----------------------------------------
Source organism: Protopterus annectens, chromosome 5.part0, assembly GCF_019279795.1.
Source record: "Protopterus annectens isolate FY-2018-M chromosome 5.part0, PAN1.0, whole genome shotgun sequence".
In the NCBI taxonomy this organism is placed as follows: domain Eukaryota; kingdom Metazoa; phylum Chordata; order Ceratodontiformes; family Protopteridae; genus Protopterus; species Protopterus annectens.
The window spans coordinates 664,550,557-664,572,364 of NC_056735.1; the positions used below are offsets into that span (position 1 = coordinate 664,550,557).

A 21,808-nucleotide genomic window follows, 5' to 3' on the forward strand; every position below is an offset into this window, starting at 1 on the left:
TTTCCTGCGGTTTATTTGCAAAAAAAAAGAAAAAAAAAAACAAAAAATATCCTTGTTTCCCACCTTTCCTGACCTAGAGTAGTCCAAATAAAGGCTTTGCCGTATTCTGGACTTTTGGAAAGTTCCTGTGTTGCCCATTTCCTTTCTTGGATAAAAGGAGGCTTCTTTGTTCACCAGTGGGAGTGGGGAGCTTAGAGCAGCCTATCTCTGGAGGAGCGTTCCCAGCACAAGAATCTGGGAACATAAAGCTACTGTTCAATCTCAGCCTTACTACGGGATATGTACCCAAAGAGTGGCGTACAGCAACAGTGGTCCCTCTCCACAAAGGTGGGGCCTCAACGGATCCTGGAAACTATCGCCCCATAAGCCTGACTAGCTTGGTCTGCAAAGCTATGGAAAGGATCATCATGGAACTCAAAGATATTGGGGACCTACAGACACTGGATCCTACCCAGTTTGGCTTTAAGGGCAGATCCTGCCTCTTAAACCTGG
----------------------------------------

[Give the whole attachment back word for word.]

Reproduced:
Source organism: Protopterus annectens, chromosome 5.part0, assembly GCF_019279795.1.
Source record: "Protopterus annectens isolate FY-2018-M chromosome 5.part0, PAN1.0, whole genome shotgun sequence".
In the NCBI taxonomy this organism is placed as follows: domain Eukaryota; kingdom Metazoa; phylum Chordata; order Ceratodontiformes; family Protopteridae; genus Protopterus; species Protopterus annectens.
The window spans coordinates 664,550,557-664,572,364 of NC_056735.1; the positions used below are offsets into that span (position 1 = coordinate 664,550,557).

A 21,808-nucleotide genomic window follows, 5' to 3' on the forward strand; every position below is an offset into this window, starting at 1 on the left:
TTTCCTGCGGTTTATTTGCAAAAAAAAAGAAAAAAAAAAACAAAAAATATCCTTGTTTCCCACCTTTCCTGACCTAGAGTAGTCCAAATAAAGGCTTTGCCGTATTCTGGACTTTTGGAAAGTTCCTGTGTTGCCCATTTCCTTTCTTGGATAAAAGGAGGCTTCTTTGTTCACCAGTGGGAGTGGGGAGCTTAGAGCAGCCTATCTCTGGAGGAGCGTTCCCAGCACAAGAATCTGGGAACATAAAGCTACTGTTCAATCTCAGCCTTACTACGGGATATGTACCCAAAGAGTGGCGTACAGCAACAGTGGTCCCTCTCCACAAAGGTGGGGCCTCAACGGATCCTGGAAACTATCGCCCCATAAGCCTGACTAGCTTGGTCTGCAAAGCTATGGAAAGGATCATCATGGAACTCAAAGATATTGGGGACCTACAGACACTGGATCCTACCCAGTTTGGCTTTAAGGGCAGATCCTGCCTCTTAAACCTGG